What is Bluetooth?
Bluetooth is a global wireless communication standard that connects devices together over a certain distance. Think headset and phone, speaker and PC, basketball to smartphone and more. It is built into billions of products on the market today and connects the Internet of Things (IoT).
IoT addresses many market segments, from smart home, white goods, wearables, industrial automation, energy management, healthcare or automotive/transportation. IoT applications are improving the comfort of our lives by simplifying routine work and personal tasks. Download now our WHITEPAPER Series "WiFi and Bluetooth in the world of IoT" and get valuable expert knowledge to better understand the Internet of things!
Our suppliers in this category Bluetooth:
QUALCOMM Inc. is an American global fabless semiconductor company that designs and markets wireless telecommunications products and services. The company headquarter is located in San Diego, California, United States. Out of the broad portfolio of QUALCOMM´s products CODICO distributes Bluetooth, GNSS, PLC, Wi-Fi and Ethernet products.
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How does Bluetooth work?
A Bluetooth device uses radio waves instead of wires or cables to connect to a phone or computer. A Bluetooth product, like a headset or watch, contains a tiny computer chip with a Bluetooth radio and software that makes it easy to connect. When two Bluetooth devices want to talk to each other, they need to pair. Communication between Bluetooth devices happens over short-range, ad hoc networks known as piconets. A piconet is a network of devices connected using Bluetooth technology. The network ranges from two to eight connected devices. When a network is established, one device takes the role of the master while all the other devices act as slaves. Piconets are established dynamically and automatically as Bluetooth devices enter and leave radio proximity. If you want a more technical explanation, you can read the core specification.
Are there different kinds of Bluetooth?
There are actually several “kinds”—different versions of the core specification—of Bluetooth. The most common today are Bluetooth BR/EDR (basic rate/enhanced data rate) and Bluetooth with low energy functionality. You will generally find BR/EDR in things like speakers and headsets while you will see Bluetooth Smart in the newest products on the market like fitness bands, beacons—small transmitters that send data over Bluetooth—and smart home devices.
What can Bluetooth do?
Bluetooth can wirelessly connect devices together. It can connect your headset to your phone, car or computer. It can connect your phone or computer to your speakers. Best of all? It can connect your lights, door locks, TV, shoes, basketballs, water bottles, toys—almost anything you can think of—to an app on your phone. Bluetooth takes it even further with connecting beacons to shoppers or travelers in airports or even attendees at sporting events.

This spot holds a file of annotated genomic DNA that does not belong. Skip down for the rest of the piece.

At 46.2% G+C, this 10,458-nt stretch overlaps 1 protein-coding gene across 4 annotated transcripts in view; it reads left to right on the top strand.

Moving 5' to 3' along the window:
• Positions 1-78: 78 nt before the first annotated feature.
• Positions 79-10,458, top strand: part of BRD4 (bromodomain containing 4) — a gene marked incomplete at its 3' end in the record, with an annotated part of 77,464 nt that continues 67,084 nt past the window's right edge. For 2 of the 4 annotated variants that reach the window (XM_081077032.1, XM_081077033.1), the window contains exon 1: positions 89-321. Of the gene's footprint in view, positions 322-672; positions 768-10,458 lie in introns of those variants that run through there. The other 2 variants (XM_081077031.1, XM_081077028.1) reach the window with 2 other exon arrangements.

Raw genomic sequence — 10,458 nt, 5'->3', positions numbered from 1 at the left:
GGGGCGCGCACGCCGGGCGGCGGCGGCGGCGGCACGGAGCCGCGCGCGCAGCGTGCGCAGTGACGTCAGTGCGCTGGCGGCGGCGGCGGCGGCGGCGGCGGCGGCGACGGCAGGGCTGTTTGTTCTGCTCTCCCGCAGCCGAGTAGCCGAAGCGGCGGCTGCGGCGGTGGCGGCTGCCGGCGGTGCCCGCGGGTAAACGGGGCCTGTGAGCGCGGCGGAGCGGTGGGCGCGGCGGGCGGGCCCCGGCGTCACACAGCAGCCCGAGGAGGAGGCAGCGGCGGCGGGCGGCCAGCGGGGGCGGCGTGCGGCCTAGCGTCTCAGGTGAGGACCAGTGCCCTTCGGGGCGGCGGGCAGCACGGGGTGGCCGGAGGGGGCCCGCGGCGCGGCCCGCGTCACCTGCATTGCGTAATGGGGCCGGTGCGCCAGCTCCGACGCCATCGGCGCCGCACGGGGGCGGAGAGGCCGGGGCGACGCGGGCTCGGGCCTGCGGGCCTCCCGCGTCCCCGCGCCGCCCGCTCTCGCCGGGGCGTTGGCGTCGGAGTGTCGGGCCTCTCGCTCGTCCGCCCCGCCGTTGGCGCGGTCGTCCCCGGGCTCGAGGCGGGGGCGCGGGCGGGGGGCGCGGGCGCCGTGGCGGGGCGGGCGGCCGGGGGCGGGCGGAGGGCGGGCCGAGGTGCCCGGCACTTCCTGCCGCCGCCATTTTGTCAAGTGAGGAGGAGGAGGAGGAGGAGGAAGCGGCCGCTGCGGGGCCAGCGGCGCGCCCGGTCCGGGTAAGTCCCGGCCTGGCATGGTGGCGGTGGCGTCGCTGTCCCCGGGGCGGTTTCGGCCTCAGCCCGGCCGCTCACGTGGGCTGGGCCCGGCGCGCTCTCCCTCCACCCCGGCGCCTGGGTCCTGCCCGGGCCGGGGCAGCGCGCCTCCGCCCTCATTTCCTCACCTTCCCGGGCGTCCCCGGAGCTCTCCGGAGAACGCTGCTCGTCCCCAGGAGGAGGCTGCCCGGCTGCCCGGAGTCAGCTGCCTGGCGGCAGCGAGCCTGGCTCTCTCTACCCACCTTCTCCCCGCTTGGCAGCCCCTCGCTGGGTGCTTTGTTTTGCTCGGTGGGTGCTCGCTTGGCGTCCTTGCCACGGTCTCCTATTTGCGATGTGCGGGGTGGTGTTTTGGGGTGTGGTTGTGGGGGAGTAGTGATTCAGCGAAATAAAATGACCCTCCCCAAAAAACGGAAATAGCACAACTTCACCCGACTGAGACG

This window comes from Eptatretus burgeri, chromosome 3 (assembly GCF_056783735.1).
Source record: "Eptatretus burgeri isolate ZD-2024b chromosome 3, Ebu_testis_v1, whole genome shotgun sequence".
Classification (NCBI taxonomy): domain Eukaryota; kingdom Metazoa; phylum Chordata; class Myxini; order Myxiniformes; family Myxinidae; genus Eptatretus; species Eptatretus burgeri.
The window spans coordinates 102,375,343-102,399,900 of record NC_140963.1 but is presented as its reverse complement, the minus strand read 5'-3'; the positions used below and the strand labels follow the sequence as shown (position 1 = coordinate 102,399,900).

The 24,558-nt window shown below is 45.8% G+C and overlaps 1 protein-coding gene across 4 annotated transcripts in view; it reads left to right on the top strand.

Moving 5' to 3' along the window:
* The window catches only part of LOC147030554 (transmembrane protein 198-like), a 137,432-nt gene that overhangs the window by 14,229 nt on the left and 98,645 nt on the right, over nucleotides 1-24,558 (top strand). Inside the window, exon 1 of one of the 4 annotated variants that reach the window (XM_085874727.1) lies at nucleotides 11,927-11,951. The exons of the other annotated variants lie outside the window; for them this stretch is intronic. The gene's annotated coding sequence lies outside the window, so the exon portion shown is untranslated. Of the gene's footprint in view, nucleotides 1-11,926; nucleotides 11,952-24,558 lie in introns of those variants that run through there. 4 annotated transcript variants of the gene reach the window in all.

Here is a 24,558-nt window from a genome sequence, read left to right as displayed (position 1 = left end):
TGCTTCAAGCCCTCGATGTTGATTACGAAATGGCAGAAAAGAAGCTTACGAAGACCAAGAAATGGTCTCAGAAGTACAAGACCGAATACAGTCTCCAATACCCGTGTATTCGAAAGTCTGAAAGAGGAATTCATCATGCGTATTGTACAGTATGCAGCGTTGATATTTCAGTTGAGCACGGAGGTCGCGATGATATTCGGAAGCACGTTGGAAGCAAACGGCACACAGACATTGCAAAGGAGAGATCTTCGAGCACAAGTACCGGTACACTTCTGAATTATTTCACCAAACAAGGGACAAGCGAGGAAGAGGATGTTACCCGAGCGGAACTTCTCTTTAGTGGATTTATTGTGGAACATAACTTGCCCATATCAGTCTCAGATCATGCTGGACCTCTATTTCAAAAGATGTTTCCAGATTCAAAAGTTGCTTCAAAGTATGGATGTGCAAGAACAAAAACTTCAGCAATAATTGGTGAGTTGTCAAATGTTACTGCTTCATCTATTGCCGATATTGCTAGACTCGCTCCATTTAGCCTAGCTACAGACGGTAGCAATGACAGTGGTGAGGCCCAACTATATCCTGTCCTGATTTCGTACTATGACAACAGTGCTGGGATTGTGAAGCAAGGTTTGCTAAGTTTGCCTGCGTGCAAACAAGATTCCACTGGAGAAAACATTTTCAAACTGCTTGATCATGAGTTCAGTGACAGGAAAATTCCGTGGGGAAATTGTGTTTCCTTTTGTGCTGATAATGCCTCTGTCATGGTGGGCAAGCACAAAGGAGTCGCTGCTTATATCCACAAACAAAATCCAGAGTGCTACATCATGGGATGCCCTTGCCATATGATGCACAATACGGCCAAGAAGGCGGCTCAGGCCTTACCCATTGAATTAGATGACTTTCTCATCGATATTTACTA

What makes Bluetooth better than other technologies?
The short answer is because Bluetooth is everywhere, it operates on low power, it is easy to use and it doesn’t cost a lot to use.
- Bluetooth is everywhere—you will find Bluetooth built into nearly every phone, laptop, desktop and tablet. This makes it so convenient to connect a keyboard, mouse, speakers or fitness band to your phone or computer. It is also one of the reasons why Bluetooth is at the heart of IoT, the user interface for your device is your phone or tablet, just an app away.
- Bluetooth is low power—with the advent of Bluetooth Smart (BLE or Bluetooth low energy), developers were able to create smaller sensors that run off tiny coin-cell batteries for months, and in some cases, years. This is setting the stage for Bluetooth as a key component in the Internet of Things.
- Bluetooth is easy to use—for consumers, it really can’t get any easier. You go to settings, turn on your Bluetooth, hit the pairing button and wait for it start communicating. That’s it. From a development standpoint, creating a Bluetooth product starts with the core specification and then you layer profiles and services onto it. There are several tools that the SIG has to help developers.
- Bluetooth is low cost—you can add Bluetooth for a minimal cost. You will need to buy a module/system on chip (SoC)/etc. and pay an administrative fee to use the brand and license the technology. The administrative fee varies on the size of the company and there are programs to help startups.